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40% rise in alcohol-related deaths

Figures show the number of alcohol-related deaths has increased by 40% over the last 10 years.

Data obtained by shadow home office minister, James Brokenshire, reveal 7,341 people died between 1999 and 2008 as a result of alcohol.

The number of deaths among under-40s with an underlying cause related to alcohol also increased by 24% during the same period.

The figures, obtained in a Parliamentary answer, show men are more at risk of dying from alcohol, with a 43% rise in alcohol-related deaths, while deaths among women increased by 32%.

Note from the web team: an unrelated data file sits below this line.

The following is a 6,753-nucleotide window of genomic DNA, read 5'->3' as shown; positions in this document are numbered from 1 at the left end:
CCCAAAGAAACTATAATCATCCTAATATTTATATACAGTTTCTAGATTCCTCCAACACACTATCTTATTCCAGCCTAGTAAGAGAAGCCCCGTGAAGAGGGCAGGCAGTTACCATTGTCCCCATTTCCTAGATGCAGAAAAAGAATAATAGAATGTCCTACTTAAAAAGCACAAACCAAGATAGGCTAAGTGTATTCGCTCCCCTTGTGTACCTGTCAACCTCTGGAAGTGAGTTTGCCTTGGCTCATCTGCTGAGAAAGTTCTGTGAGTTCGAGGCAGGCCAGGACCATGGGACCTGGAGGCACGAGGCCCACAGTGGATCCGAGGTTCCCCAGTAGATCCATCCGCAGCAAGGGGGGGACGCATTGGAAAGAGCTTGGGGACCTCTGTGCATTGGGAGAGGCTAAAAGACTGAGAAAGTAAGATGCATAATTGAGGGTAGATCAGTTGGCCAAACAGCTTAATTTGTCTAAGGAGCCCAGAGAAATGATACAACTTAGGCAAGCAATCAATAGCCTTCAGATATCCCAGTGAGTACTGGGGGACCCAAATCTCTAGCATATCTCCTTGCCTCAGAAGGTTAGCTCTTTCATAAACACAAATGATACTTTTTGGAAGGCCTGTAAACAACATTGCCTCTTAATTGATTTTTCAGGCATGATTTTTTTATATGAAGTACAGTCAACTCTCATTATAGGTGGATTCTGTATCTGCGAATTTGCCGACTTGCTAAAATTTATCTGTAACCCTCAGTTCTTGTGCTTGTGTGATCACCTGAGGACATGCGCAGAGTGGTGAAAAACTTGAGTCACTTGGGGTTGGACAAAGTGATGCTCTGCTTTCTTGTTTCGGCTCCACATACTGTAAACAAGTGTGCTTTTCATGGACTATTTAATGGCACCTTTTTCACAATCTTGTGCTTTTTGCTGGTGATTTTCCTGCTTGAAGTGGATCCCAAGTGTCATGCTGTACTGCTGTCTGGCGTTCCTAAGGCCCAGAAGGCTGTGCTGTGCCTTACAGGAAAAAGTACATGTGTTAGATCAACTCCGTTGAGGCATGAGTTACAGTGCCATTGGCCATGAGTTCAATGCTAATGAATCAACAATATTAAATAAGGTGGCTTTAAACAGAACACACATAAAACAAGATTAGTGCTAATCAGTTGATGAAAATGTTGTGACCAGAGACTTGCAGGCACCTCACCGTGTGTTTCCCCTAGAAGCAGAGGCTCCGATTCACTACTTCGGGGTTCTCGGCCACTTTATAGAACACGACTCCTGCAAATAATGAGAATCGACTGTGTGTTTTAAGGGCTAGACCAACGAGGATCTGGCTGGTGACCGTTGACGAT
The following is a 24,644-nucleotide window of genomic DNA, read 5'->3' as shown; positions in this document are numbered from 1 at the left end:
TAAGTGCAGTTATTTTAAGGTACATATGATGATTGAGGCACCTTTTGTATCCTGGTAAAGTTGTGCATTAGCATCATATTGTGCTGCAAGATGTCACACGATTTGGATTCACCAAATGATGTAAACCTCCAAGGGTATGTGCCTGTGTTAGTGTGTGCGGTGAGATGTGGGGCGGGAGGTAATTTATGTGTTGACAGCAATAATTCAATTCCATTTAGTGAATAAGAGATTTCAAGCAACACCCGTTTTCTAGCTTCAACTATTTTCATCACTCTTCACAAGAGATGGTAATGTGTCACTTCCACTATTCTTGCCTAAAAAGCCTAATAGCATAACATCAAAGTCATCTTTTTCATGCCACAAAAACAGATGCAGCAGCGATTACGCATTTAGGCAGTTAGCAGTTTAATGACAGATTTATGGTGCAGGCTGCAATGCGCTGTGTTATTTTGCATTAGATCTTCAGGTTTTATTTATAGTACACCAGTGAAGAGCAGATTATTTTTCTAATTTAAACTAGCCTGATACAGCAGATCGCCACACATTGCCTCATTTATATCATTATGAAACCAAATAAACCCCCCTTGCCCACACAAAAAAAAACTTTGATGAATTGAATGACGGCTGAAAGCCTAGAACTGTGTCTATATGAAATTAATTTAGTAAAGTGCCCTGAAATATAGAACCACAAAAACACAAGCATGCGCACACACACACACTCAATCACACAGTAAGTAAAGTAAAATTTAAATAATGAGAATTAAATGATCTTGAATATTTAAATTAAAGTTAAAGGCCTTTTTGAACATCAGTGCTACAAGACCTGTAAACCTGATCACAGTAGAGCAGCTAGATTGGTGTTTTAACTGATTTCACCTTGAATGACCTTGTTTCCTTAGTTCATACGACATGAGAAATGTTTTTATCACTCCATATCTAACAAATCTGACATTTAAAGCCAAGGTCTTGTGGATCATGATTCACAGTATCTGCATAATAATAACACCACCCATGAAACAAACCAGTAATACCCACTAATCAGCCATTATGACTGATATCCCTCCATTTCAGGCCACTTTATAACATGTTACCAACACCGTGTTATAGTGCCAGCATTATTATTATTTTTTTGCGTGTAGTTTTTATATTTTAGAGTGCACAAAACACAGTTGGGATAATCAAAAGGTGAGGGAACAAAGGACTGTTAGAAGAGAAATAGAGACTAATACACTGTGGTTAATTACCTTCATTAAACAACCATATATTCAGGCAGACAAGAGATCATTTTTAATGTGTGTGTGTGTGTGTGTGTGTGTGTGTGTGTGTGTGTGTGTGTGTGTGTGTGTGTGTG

Speaking about the findings, Mr Brokenshire said: "I am increasingly worried that the government's decision to introduce 24-hour drinking is having a real impact on antisocial behaviour in our town centres and not nearly enough is being done to tackle it."

He warned alcohol is having a significant impact on the NHS and that the government seems unaware of the "enormity of the problem of binge drinking" on society, communities and NHS services.

Mr Brokenshire added that unless more is done to tackle excessive alcohol drinking it will continue to have "tragic consequences".

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